Referring to FIG. 6, there is shown a flow diagram of a routine which, in conjunction with the routines referred to therein, can be used in programming the processors, such as processors 85 and 270 of FIGS. 1 and 2, respectively, to implement operation in accordance with an embodiment of the invention. In the illustrative embodiment hereof, certain operations are performed and/or controlled by downhole or by uphole electronics, as the case may be, but it will be understood that the invention can be implemented with some of the operations performed at different alternative locations. The block 610 represents the routine, described in further detail in conjunction with FIG. 7, for implementing the borehole logging and storage of measurements. This includes measurement of amplitude and phase at each receiver for each of the transmitter-to-receivers spacings. (As described in U.S. Pat. No. 5,594,343, in addition to the five actual transmitter-to-receivers spacings, two more virtual spacings can be computed, so a total of seven spacings are available.) In the present embodiment the measured phase shift PSm, the measured phase average PAm, and the measured attenuation ADm, are computed for each of the transmitter-to-receivers spacings.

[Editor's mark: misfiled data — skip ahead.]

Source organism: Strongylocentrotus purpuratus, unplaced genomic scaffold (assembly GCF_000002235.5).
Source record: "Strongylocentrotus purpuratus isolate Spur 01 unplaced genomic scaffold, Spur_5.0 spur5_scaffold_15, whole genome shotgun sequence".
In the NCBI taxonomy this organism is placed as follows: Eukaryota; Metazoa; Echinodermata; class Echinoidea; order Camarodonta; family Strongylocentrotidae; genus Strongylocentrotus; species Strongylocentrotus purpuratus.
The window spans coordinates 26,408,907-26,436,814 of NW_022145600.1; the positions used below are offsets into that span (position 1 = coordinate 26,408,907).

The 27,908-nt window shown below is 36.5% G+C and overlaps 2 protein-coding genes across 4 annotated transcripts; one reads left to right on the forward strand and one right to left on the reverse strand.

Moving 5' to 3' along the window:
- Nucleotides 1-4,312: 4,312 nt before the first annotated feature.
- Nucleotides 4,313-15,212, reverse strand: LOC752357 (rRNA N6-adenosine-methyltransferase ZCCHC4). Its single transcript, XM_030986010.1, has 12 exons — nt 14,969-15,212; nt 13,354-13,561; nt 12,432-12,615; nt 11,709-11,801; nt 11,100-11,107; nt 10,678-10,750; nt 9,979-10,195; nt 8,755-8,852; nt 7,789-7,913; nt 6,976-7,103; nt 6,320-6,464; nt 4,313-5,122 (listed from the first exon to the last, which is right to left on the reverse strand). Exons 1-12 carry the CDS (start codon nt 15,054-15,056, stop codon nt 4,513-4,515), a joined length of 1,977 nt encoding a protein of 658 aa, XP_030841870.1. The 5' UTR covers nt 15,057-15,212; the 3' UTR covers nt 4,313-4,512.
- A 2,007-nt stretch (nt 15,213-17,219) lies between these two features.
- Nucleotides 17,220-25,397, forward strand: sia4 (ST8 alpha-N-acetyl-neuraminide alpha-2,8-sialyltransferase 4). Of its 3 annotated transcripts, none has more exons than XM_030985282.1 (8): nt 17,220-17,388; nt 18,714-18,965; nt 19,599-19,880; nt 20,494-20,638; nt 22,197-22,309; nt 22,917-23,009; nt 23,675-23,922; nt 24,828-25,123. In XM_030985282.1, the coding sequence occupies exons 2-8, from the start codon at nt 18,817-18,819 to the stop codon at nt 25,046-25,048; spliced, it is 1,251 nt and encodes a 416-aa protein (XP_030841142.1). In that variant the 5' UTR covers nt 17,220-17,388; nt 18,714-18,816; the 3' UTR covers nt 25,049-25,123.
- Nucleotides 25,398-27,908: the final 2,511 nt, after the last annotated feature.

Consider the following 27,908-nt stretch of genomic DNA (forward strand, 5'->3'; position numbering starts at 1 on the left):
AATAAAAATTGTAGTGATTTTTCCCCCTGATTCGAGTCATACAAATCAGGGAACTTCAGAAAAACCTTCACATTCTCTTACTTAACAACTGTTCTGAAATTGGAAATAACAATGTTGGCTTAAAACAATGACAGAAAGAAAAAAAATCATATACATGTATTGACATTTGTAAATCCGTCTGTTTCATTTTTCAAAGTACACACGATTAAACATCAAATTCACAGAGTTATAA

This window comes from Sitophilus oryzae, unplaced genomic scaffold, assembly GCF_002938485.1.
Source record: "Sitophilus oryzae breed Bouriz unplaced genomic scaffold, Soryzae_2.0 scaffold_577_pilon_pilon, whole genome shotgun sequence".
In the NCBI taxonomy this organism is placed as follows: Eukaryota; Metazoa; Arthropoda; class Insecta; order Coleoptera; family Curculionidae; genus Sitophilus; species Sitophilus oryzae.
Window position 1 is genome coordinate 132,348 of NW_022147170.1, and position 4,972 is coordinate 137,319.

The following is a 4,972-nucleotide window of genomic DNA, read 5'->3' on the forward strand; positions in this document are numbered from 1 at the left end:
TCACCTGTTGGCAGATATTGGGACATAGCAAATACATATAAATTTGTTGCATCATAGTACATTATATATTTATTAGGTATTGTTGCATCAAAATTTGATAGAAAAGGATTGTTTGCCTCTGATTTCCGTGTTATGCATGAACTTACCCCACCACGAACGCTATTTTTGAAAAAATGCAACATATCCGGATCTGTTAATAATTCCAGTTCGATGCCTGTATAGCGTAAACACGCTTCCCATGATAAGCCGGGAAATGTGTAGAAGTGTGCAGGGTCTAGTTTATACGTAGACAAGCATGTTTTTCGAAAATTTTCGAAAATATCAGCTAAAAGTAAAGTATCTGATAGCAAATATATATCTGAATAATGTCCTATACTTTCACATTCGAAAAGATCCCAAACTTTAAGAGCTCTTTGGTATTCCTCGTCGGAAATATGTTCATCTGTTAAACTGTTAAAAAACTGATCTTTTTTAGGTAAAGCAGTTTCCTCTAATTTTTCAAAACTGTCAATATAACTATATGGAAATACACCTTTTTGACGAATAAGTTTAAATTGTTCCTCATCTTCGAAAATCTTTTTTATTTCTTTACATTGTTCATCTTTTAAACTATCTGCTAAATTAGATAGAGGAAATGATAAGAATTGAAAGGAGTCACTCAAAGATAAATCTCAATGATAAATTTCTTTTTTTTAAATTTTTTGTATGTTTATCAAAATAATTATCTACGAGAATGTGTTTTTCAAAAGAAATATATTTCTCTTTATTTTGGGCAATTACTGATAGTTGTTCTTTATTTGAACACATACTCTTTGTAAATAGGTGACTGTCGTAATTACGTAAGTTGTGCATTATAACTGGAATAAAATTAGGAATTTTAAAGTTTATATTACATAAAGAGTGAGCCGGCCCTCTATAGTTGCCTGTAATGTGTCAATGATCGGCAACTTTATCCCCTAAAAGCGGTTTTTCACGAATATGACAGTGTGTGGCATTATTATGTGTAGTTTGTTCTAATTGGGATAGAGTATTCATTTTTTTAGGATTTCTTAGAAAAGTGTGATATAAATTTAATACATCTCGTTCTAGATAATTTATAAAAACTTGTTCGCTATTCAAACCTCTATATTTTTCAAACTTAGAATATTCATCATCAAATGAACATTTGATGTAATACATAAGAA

The block 620 represents implementing of a setup routine wherein operator selected parameters can be input, if desired. For example, weighting values, treated below, can be selected. Also, if desired, screening can be performed, either manually or automatically, to predetermine (e.g. with a preprocessing routine) conditions under which the technique hereof would not be used or would require modification. An example of such a condition would be when there is no meaningful anisotropy, as may be indicated by substantial correspondence in measurements obtained from all of the various transmitter-to-receivers spacings of the logging apparatus.